Of course, every family is different. One may have an older son who is trustworthy in the handling of finances, when at the same time a younger daughter is the one gifted in making medical decisions. This is where choosing a health care surrogate comes in.
In undertaking this procedure, make sure you understand your state’s laws. In many states, designation of a health care surrogate needs to be made through a written document and be signed in the presence of two witnesses, one of whom is neither a spouse nor blood relative. The person assigned as the surrogate cannot be a witness at all.
Always keep the original document in your personal files where it is accessible to others if needed. Have your physician place a copy in your medical records and, if hospitalized, bring a copy with you each and every time you are admitted. Your assigned surrogate also needs to maintain a copy in his or her file. In today’s electronic world, I advise all caregivers to have these crucial documents downloaded to his or her smart phone. (We seem to worry more these days, about leaving the house without our phones than without our own wallets.) You might also consider leaving a copy with your spiritual advisor. Another precaution is to name an alternative surrogate for back-up in case the primary surrogate is unavailable or unable to serve.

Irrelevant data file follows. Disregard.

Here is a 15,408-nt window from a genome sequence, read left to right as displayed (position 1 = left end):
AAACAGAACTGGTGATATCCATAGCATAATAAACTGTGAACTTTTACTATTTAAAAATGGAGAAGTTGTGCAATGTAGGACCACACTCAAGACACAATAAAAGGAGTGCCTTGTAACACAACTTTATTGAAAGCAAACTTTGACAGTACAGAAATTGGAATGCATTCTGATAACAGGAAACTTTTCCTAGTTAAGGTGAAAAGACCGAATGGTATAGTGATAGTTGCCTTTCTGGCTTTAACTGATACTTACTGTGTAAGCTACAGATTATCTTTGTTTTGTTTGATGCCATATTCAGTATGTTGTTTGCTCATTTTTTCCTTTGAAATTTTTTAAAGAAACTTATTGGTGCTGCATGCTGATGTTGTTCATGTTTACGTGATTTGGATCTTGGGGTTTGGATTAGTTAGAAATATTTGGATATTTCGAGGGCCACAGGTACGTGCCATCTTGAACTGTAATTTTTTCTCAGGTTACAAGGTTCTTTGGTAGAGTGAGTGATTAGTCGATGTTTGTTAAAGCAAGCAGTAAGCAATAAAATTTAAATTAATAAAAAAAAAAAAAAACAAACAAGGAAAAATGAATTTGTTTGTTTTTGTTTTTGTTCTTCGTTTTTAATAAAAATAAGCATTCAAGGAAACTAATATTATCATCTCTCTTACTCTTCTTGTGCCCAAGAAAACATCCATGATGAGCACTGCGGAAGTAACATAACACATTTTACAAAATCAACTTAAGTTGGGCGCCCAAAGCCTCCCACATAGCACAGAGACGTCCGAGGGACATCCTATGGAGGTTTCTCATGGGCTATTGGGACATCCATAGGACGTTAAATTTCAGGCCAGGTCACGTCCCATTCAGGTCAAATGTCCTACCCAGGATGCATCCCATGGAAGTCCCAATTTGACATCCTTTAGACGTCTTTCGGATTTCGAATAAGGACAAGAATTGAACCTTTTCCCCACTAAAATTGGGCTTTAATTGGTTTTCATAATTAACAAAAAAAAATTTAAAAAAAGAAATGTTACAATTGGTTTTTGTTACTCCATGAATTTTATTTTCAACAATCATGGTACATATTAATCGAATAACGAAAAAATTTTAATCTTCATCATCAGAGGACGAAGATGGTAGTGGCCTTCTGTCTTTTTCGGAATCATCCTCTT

If you have an existing living will or advance care plan and you decide to make a change, destroy all former copies. In the event you have no plan put together and you are found lacking mental competence, it will be up to your doctor to appoint a surrogate. There is a set standard by which that person is selected. The first on the list is your spouse. Next in line would be one of your adult children, third a parent, then an adult grandchild, or, possibly, even a close friend.
You might wonder how the doctor decides when a patient is unable to make his or her own medical decisions. There are two methods observed by a physician, psychologist or advance nurse practitioner in making this determination; one has been the ascertaining of a person’s ability to appreciate the nature and implications of a health care decision and the person’s ability or inability to communicate personal choice in an unambiguous manner.
For example: I had to decide whether or not to prolong my father’s suffering and have a feeding tube inserted into his stomach. I decided, based on what I knew his wishes would be, that he had suffered long enough.
Personally, I believe the best thing to do is to assign a Medical Power of Attorney, and specify in writing what health care decisions can or cannot be made.
There is a lot of anguish and potential guilt for the persons designated as to whether they made the right choices. This is why it is so important for you, the potential patient, to sit down with the person you have chosen (and other family members) and clarify exactly what your wishes are.
Make sure that your prolonging or life-ending desires will be correctly carried out; make a living will and choose a health care surrogate before it is too late to do so.